Simplify. Learn a few things and learn them well. Then you can move on.

Any “all or nothing” approach is usually garbage

Often they’re get rich quick schemes. Snake oil. The internet’s loaded with ‘em. Avoid them. There’s no “one size fits all” when it comes to learning to improvise.  Don’t fall for people who tell you “you only need this” or “you don’t need this.” There’s practical places to start, but don’t rule out any knowledge until you evaluate it yourself. Just be careful. Use primary sources if you can—the internet’s a dangerous place, filled with enough misinformation to write a 12 volume set of books.

Heck, don’t listen to me either :)

Listen to the music in your head. Hopefully it swings.

 


Comments

Navdeep Singh
03/15/2012 11:34

It's not a "All or Nothing" approach. This is jazz, damn it. It's a "All or Nothing at All" approach. :)

One thing I have learned the hard way, the thing I struggle with to overcome is the "Jazz as Yellow Pages" approach--i.e., let your fingers do the walking.

I try to sing everything I can, as pitiful as it seems. Even if I can't hite the note, at least I have a rhythmic contour to work with. I spent my entire life never singing, being afraid to sing. Since I've started studying jazz, this following piece of instruction is totally instrumental (pun?) to everything: "if you play the way yo sing, you can never go wrong".

Anyway, nice read. I agree with a lot of your points.
--Nav

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DarinB
03/15/2012 12:14

Hey Jeff. Good stuff. I just wanted to let you know that I am listening and enjoy what you have to say. I've been playing jazz for almost 3 years now. I agree with you that chord tones are a great place to start. I consider my arpeggios my basic road map (or foundation) to my music and add color tones to taste as my ear tells me. When beginning, I found licks didn't do much for me, because I found that I really didn't understand what I was playing, which wasn't helpful in playing/improvising. Now that I have my foundation, those phrases/licks that I hear make much more sense and I'm feeling the need to start transcribing more to spice up my playing.
Keep up the good work.
Darin

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Richard vandyne
03/15/2012 14:35

hey jeff-Really enjoyed your take on learning jazz.Didn,t realize you were so verbose.On the forum your not too wordy.love your site keep up the good work. will be listeneing!!!!!!

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richard vandyne
03/15/2012 16:53

great article. glad it wasn,t pussy-footing around, IT IS WHAT WE NEED TO HEAR. i liked not hearing about learning 500 scales and never playing a song. will be following this blog for a long time. Thanks Jeff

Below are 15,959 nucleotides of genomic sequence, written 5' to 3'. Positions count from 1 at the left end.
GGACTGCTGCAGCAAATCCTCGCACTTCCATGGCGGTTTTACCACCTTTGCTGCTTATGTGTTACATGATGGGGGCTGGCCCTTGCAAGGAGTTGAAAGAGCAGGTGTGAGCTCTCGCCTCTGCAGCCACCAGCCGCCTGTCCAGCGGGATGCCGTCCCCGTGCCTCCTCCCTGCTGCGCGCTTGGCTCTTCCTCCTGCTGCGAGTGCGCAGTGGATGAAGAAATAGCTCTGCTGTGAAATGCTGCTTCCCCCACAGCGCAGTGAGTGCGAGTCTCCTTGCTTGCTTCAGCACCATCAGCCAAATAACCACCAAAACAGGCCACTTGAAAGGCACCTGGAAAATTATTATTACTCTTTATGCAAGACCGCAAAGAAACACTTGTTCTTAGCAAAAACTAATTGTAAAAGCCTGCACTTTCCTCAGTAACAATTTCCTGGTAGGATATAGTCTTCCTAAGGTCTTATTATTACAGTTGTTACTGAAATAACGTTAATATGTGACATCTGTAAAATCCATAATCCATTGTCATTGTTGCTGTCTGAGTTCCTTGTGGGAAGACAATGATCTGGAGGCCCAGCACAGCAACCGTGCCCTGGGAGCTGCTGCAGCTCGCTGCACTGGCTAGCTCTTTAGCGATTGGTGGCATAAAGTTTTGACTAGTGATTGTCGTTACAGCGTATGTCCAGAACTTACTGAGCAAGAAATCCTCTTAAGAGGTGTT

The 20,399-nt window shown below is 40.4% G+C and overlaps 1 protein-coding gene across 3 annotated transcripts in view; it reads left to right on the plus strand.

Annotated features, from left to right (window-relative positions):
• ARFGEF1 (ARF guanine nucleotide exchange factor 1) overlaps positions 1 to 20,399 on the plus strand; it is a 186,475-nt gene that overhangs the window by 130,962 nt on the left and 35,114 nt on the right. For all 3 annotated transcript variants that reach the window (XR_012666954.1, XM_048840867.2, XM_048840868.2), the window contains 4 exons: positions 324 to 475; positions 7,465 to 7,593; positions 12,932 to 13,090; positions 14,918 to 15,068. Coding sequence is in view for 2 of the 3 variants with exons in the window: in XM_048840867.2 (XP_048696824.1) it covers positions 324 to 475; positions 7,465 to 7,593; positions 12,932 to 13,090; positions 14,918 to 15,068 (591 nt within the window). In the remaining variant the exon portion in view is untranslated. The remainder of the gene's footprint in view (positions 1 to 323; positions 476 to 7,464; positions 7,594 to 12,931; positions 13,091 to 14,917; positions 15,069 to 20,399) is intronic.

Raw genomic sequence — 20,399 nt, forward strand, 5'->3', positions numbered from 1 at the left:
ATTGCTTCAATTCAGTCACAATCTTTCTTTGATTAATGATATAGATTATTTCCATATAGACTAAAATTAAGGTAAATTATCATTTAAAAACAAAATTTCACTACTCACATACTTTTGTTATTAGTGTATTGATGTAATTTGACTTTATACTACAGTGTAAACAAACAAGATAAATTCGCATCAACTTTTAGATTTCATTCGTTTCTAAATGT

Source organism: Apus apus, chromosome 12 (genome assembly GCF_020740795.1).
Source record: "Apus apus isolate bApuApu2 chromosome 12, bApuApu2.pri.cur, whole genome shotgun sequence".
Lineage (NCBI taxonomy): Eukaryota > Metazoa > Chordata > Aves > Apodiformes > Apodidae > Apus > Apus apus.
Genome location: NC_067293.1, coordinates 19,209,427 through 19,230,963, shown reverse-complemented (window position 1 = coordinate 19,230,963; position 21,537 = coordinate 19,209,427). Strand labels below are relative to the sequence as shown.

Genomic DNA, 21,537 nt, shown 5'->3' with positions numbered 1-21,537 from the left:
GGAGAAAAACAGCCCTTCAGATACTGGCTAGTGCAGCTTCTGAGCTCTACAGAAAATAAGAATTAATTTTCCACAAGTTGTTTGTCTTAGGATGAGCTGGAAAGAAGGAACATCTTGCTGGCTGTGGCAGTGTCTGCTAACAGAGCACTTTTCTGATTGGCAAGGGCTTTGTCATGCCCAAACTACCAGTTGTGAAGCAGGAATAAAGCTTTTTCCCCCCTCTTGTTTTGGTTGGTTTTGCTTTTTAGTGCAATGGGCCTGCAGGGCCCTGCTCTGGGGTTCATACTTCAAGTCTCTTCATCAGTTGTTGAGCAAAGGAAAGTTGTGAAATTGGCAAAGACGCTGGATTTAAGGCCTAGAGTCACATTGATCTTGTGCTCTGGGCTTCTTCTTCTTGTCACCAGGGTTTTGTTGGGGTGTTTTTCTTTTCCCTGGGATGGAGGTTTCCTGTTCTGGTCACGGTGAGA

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leon grizzard
03/16/2012 08:19

Jeff - As I have to expect from you - thoughful, non-doctrinal, and expressed very well.

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Jeff Matz
03/16/2012 09:18

Thanks everybody...enough encouragement to keep going, for sure.

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Jim Williamson
03/16/2012 10:25

I dig. I've always enjoyed reading your posts over on the tele forum. I'm glad to see that you may do some regular posting over here. Looking forward to hearing what you have to say.

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richard vandyne
03/16/2012 15:13

jeff- trhanks for the nice words. on your lesson that gave us the major,minor ,seventh and b seventh- we can use the same fingering up and down the fretboard.? nice way to learn a bunch of chords with little effort. thanks again

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Jeff Matz
03/19/2012 10:11

Right, Rich, all of those chord and arpeggio patterns are moveable--so he name changes depending on the root note, but the "quality" (major 7, m7, etc.) doesn't.

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ken lasaine
03/16/2012 15:25

Great words and none truer!

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Guy
10/18/2012 03:57

Very inspiring stuff, two of my favs are these:

"Don’t, get your feet wet. Dive in."

"you can improvise in a ton of situations just knowing a few things, but really knowing them well."

Thanks
Guy

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03/04/2014 07:44

Jeff-
Really enjoyed your YouTube vids...(what was that first song on the 3 arch top comparison video?). Your playing is very inspiring..
Enjoy your new addition to the family... that is the real deal and they do grow up so quickly...
thanks again,
Jeffrey